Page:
Rites and Ceremonies
Written by: Allan Nadler
Judaism has extensive customs and rites for mourning the loss of a relative. Burial is to take place as quickly as possible, ideally less than twenty-four hours after death. The body is ritually cleansed by volunteers from a community organization known as the chevra kadisha, or Holy Society, and buried is white shrouds—and, in the case of men, in the tallit, or fringed prayer-shawl, with one fringe removed to render it unfit for ritual use. Jewish law strictly prohibits the use of any materials that are not completely degradable, such as metal, in the construction of the burial casket, and religious Jews are typically buried in a simple pine box, with no nails, hinges, or decorations. Sefardic, or Oriental Jews, hailing from Muslim lands, bury their dead in shrouds and avoid the use of caskets.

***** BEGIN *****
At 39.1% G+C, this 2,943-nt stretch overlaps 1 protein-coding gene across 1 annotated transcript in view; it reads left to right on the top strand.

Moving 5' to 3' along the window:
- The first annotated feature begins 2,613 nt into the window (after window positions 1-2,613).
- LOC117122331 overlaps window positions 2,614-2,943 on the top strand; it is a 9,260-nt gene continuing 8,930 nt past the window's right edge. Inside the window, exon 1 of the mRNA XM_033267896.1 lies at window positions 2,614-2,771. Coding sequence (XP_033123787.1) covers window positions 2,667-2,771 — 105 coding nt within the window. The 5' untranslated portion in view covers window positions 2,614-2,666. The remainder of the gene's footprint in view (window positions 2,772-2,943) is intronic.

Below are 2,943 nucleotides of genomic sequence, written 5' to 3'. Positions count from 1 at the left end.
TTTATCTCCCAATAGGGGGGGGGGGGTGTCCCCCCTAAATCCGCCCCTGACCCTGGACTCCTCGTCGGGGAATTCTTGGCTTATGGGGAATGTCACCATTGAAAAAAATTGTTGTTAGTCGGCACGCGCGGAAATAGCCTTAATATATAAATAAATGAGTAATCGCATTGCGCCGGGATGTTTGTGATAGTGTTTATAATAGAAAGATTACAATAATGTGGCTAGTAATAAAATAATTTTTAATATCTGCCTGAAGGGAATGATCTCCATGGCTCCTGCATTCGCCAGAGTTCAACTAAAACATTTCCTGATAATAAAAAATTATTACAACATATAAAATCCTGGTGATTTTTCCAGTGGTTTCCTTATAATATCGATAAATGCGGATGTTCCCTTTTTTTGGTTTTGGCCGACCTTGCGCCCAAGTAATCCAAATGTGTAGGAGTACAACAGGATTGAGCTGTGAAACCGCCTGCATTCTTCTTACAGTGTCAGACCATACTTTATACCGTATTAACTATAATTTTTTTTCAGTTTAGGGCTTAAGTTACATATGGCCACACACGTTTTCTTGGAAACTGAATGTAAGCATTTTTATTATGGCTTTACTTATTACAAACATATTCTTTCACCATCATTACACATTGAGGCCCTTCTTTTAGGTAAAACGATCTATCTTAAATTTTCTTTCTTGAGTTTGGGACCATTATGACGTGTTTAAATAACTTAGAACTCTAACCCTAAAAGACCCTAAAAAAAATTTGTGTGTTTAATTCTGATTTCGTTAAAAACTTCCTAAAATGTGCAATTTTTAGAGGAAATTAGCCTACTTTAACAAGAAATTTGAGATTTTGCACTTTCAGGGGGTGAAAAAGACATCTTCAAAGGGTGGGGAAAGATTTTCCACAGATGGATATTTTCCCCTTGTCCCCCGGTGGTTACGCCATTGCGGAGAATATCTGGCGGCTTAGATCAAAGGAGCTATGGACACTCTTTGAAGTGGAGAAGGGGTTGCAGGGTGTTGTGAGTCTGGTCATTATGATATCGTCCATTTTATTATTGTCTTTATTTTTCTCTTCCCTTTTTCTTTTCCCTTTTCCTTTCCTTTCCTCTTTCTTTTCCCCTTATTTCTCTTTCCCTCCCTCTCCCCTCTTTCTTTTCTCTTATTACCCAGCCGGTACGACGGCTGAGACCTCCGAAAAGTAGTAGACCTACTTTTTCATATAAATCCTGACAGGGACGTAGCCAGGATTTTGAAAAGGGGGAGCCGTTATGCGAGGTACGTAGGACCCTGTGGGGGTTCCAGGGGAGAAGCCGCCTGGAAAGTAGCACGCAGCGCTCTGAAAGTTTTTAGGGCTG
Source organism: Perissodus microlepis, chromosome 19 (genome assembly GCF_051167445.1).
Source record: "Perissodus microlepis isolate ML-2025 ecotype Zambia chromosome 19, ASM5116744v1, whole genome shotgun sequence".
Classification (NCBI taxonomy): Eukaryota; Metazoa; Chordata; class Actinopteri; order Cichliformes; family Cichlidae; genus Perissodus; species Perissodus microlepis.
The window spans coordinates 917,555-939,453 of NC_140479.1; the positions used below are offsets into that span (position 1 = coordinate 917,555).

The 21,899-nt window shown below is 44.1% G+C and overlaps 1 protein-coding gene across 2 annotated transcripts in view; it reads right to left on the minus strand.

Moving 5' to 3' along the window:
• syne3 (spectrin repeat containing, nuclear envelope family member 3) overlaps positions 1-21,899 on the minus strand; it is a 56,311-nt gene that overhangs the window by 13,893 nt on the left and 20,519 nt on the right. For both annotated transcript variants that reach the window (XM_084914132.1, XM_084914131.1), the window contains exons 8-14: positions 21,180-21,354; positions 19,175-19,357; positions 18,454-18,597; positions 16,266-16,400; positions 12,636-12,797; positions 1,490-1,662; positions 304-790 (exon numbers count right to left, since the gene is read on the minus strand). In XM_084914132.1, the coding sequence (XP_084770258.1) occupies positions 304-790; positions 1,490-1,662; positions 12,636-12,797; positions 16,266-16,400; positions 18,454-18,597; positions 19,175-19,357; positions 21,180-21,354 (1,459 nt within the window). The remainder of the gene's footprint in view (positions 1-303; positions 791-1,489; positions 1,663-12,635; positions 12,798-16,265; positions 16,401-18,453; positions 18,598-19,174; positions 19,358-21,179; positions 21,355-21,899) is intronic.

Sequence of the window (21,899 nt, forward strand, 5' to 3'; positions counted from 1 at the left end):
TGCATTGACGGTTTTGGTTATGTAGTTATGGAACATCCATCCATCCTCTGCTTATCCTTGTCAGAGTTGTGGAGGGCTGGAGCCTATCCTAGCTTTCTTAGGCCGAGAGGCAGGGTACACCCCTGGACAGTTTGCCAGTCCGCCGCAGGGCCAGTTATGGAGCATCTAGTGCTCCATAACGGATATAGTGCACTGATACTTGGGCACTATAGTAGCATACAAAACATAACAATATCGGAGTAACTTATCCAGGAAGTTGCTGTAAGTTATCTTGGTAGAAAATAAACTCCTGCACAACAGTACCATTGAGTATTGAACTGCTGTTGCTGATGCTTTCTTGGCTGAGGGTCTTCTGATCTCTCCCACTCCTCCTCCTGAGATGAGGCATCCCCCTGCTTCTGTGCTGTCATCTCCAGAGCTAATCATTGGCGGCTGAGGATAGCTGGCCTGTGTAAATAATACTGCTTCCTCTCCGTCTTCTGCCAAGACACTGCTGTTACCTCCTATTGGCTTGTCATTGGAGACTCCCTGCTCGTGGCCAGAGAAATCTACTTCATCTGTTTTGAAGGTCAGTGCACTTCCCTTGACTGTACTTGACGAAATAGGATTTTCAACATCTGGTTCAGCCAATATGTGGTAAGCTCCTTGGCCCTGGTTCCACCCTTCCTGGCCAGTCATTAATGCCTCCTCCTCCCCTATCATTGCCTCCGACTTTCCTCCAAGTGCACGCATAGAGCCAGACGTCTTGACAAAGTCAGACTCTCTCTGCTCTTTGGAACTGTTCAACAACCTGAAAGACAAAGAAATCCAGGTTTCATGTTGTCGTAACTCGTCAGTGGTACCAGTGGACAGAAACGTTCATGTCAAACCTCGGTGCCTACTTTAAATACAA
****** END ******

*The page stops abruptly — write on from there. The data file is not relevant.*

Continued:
Following the burial, immediate relatives of the deceased return home to observe a week of mourning, known as shiva (from the Hebrew word for seven), in which they receive visitors who come to comfort, feed, and otherwise sustain the spirits of the bereaved, as well as to provide for a minyan in order to conduct the thrice-daily prayers in the shiva home. Mourners are not supposed to work or even to cook for themselves during this week. Following the end of shiva, a period of less intense mourning is continued during which the bereaved are prohibited from participating in public celebrations, such as weddings parties or musical concerts. Men are prohibited from shaving during the first thirty days of mourning, known as sheloshim. The memorial prayer, known as Kaddish, is recited at all three daily services (provided a minyan is present) by those mourning the loss of parents for eleven months following the funeral.
1. Why was circumcision an important indicator of Jewish identity?
2. What is kashrut? How does it create a sense of the sacred?
3. How is the mikvah a part of Jewish ritual?
4. What rites are associated with death?